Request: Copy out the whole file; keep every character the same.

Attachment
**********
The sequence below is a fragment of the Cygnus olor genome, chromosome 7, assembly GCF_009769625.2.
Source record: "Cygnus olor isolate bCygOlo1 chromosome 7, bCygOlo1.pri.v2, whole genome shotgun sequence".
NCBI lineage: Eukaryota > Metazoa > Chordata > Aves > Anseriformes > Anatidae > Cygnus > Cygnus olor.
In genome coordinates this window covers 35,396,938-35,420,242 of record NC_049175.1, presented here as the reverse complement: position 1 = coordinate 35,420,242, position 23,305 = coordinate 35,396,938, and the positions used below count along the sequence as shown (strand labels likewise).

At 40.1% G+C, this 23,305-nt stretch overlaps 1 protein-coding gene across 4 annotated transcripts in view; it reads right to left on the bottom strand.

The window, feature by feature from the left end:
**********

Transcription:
The sequence below is a fragment of the Cygnus olor genome, chromosome 7, assembly GCF_009769625.2.
Source record: "Cygnus olor isolate bCygOlo1 chromosome 7, bCygOlo1.pri.v2, whole genome shotgun sequence".
NCBI lineage: Eukaryota > Metazoa > Chordata > Aves > Anseriformes > Anatidae > Cygnus > Cygnus olor.
In genome coordinates this window covers 35,396,938-35,420,242 of record NC_049175.1, presented here as the reverse complement: position 1 = coordinate 35,420,242, position 23,305 = coordinate 35,396,938, and the positions used below count along the sequence as shown (strand labels likewise).

At 40.1% G+C, this 23,305-nt stretch overlaps 1 protein-coding gene across 4 annotated transcripts in view; it reads right to left on the bottom strand.

The window, feature by feature from the left end: